6. Focus on the overall urban area rather than a small area of the city. In some cities, such as Durban, South Africa we supported in piloting and testing the methodology in the Inner City and Ward 21. However, the recommendations remain for those areas rather than the overall city. Therefore, these cannot be implemented at a city scale and long-term strategies cannot be developed based on findings from only those areas. It is recommended that cities plan to conduct the assessment for the whole urban area to provide comprehensive strategic recommendations. In some cities, however, where the small urban area has an independent local authority, e.g, Wuchang District in Wuhan,China the recommendations can be implemented within the geographical scope.
  7. Ensure an action-oriented process and connect strategic thinking to project implementation. In Jianghan, Wuhan, China, from the findings of the district-wide public space assessment and together with the local partner, we developed strategic priorities and made a road map for implementation. However, the recommendations were not synchronised within the municipal/district work plan and a detailed action plan was not developed, therefore, the implementation of these recommendations remains fluid. 
  8. Balance external influences (political, economic, environmental and social cycles) and long-term ownership of the process.  Without a clear vision for public space, it is difficult to minimise external influences. A written vision is important for the orientation of public space. The strength of it is the fact that it has been debated and discussed and aligned with city development plans and policies and the actual state of public spaces based on results from the city-wide public space assessment. This can help keep the city’s public space planning on track, despite political or other changes. It helps avoid priorities being set in an ad hoc way by reacting to external pulls and pushes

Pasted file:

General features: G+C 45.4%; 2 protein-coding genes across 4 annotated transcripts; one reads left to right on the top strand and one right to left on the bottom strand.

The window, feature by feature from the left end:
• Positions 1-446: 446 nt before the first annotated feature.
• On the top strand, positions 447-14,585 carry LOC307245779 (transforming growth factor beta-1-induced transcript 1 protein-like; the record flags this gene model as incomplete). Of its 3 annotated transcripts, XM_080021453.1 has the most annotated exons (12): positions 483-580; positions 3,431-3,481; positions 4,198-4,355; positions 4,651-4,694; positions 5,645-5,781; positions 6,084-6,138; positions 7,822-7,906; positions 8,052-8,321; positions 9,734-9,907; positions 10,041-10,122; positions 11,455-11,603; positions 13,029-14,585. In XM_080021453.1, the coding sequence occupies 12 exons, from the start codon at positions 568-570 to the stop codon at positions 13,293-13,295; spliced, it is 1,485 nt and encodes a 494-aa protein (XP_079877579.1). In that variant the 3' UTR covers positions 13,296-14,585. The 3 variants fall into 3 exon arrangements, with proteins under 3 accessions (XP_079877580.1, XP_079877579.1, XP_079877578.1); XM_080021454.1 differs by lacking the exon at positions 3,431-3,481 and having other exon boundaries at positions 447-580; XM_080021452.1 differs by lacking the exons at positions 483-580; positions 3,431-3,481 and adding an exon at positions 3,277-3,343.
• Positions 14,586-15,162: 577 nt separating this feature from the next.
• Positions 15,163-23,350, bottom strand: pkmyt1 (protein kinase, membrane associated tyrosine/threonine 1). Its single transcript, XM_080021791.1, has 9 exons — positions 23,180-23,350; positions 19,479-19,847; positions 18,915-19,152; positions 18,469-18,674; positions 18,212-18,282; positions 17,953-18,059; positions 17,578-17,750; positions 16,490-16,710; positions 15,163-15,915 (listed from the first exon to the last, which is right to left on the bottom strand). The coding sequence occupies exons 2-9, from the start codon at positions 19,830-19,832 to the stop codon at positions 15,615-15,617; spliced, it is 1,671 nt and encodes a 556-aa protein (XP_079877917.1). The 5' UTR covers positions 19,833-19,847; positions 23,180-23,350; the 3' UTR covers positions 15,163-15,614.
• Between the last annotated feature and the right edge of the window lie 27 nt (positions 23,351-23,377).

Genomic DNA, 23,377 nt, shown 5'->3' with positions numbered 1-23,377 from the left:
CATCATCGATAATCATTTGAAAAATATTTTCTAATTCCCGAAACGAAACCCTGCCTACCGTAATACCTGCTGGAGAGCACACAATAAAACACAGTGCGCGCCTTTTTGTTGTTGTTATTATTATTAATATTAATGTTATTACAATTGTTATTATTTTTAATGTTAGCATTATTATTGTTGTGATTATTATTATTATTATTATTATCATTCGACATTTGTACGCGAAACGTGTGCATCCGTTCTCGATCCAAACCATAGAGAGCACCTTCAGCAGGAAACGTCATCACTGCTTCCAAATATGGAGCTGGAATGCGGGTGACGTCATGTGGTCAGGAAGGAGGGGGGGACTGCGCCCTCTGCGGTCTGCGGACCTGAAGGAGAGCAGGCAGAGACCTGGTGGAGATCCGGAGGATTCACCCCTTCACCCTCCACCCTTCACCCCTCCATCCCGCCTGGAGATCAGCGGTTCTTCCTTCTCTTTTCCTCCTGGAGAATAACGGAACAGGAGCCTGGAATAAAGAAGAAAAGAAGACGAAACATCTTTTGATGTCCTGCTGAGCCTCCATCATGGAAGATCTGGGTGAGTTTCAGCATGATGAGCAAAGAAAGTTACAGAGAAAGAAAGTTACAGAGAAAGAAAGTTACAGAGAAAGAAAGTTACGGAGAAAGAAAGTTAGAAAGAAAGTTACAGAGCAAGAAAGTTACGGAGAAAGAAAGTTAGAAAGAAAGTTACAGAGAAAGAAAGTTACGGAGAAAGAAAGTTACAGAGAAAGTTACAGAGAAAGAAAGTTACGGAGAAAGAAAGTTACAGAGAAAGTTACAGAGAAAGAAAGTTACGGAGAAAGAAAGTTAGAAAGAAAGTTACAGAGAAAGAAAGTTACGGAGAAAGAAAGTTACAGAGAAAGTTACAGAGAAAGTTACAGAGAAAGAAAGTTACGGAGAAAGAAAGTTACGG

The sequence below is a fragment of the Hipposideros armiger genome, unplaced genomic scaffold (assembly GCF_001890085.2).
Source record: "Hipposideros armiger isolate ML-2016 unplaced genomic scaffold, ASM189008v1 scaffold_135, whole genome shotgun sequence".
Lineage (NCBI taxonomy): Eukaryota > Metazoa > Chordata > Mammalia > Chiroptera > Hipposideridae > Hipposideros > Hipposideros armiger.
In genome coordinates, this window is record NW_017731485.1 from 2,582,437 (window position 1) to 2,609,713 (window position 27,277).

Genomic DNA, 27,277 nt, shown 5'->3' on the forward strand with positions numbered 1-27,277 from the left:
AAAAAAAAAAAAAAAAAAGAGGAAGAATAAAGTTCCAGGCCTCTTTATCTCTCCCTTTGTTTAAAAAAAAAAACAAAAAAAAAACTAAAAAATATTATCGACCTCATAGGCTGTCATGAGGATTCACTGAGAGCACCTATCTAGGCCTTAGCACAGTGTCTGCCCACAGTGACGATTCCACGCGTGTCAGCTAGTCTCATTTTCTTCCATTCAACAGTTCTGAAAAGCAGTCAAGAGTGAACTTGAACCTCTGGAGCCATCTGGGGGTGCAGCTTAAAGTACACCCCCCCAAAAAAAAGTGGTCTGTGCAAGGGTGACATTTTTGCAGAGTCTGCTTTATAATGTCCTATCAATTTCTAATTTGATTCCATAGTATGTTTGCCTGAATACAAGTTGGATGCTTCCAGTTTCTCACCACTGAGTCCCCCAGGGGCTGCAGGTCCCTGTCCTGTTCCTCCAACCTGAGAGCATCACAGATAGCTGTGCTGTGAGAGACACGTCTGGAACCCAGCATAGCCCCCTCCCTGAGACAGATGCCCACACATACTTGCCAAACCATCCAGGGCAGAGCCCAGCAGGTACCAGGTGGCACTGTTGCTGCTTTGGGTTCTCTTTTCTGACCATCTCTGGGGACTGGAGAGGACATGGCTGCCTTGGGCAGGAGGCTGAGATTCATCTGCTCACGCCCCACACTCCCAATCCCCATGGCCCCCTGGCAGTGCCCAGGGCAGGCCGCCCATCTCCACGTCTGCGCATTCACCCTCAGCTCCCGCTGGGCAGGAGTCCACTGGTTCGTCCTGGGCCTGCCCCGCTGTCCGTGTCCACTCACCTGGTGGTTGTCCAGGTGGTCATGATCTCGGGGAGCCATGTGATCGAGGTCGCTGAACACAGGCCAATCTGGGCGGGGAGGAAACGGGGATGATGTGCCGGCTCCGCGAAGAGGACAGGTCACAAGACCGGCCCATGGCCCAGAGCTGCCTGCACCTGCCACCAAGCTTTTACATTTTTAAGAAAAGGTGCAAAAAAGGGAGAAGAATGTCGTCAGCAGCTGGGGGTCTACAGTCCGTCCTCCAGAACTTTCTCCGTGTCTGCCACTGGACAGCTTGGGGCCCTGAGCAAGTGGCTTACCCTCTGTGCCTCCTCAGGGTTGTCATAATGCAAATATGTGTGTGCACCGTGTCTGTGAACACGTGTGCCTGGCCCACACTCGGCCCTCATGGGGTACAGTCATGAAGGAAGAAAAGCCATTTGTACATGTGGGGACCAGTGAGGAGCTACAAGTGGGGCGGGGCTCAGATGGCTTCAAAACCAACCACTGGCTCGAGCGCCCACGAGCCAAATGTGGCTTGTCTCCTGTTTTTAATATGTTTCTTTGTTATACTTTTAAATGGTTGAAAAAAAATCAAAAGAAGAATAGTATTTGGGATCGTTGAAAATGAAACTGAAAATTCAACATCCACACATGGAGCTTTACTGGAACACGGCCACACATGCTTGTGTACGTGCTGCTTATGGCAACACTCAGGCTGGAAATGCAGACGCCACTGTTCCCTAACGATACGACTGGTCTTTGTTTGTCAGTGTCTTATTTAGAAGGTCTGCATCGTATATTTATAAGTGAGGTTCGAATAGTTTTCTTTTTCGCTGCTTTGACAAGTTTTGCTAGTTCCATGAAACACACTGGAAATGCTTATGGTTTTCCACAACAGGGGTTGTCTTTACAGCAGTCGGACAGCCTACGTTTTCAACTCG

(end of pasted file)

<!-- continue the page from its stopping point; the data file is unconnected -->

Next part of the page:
Conclusion

It has become evident, through the application of this tool in 30 cities, that the task of planning and designing city-wide networks of public spaces is not only to deliver equity in spatial distribution and gain from the wide benefits that public spaces have but must also simultaneously design frameworks that will allow those plans to take place effectively and democratically. The process must therefore be anchored on a firm understanding of the role of stakeholders and the socio-political context where these plans and designs take place, but more importantly, should stem from the voices of those these plans are supposed to serve.